Starting a sales organization can be both a rewarding and frustrating thing.  Take the steps above and tweak, massage, and reshape them to best fit your needs and help move your organization toward success.  

As we continue to grow our business helping security vendors replace their paper daily activity reports, incident reports, etc. using our Officer Reporting App we look forward to sharing lessons learned.  If you have tips on how you grew your sales team please share your comments.  Did we overlook anything on our list?


By Courtney Sparkman

Marketing: Art or Science?

MarketingContrary to what most business owners, managers, and most of the world thinks, customers do not come beating down your door because you’ve invented a better mouse trap. It is up to you as the creator of this new mouse trap, to get the world to first notice, trust, and like you before they will buy your product or service.

Most companies accomplish this through effective (and most of the times not so effective) marketing of their product and services.  Surprisingly, one of the unspoken secrets of the business world is that most people are not very happy with the results of the marketing activities that they engage in.  I’ve seen many businesses who felt that mailing out a brochure or sending out an email blast would be enough to drive hundreds of customers to their doors. The truth is that there is no single silver bullet solution, marketing is more of an art than a science.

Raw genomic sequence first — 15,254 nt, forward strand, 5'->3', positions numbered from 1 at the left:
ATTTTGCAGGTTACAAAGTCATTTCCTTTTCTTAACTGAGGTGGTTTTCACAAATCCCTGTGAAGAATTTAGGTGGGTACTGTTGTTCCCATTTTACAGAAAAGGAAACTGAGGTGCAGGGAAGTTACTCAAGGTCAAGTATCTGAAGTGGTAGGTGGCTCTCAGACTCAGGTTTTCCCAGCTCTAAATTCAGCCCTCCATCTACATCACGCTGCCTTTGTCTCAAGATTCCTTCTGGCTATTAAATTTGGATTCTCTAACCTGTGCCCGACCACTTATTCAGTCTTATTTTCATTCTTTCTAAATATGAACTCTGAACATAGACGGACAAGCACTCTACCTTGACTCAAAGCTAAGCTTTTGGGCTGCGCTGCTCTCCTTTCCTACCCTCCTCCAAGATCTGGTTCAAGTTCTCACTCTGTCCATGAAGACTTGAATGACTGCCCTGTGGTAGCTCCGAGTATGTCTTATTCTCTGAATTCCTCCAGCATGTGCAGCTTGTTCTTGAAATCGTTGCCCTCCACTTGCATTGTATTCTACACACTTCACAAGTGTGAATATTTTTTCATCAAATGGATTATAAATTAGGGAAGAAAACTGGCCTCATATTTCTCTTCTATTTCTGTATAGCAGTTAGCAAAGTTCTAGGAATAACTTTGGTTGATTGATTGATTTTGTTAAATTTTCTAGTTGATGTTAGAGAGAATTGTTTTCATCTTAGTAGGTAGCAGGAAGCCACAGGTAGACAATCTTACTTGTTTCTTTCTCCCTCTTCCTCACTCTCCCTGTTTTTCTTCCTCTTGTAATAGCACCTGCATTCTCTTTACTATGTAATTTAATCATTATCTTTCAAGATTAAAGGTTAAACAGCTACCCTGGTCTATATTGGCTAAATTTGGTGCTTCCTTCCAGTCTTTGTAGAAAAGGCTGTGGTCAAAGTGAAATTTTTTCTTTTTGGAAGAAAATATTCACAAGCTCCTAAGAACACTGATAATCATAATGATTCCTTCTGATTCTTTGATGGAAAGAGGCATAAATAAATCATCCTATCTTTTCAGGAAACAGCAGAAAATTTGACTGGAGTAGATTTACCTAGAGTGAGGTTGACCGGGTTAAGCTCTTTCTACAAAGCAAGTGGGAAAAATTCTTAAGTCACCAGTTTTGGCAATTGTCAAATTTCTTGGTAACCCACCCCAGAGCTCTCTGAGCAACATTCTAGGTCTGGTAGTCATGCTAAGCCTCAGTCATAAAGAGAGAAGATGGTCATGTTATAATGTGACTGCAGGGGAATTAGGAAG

More Art Than Science

Marketing can be the most frustrating and at the same time rewarding undertaking for any manager. Yo can have GREAT results one week, followed by disastrous results from the same campaign the following week. When your marketing doesn’t work, it can be a myriad of things that aren’t working. Is the offer attractive enough? Is it eye catching enough? Is it believable.

Aside from those considerations, when building a marketing campaign there are two rules that you should always keep in mind:  1) Never spend a ton of money on a marketing campaign that has not been tested. Until you have found a really successful marketing vehicle, spend a little money  here on this one, then spend a little money there on that one, and then a little money everyplace else until you have determined a good mix.  2) Repetition is essential in any marketing campaign.  Studies show that a person must see your product NINE times before they will feel interested enough to actually consider buying it.  It is through repetition that you establish your credibility, establish brand familiarity, and become the first thought when a need for your product or service arises.

What’s been your experience with marketing for your company?  Please share any marketing tips that you have found successful.


By Courtney Sparkman

What is

We are a company dedicated to speeding the delivery of important information between security guard vendors, their security officers, and their clients by eliminating “paper pushing”. saves them time and money and provides added value for security guard vendor clients.

By Courtney Sparkman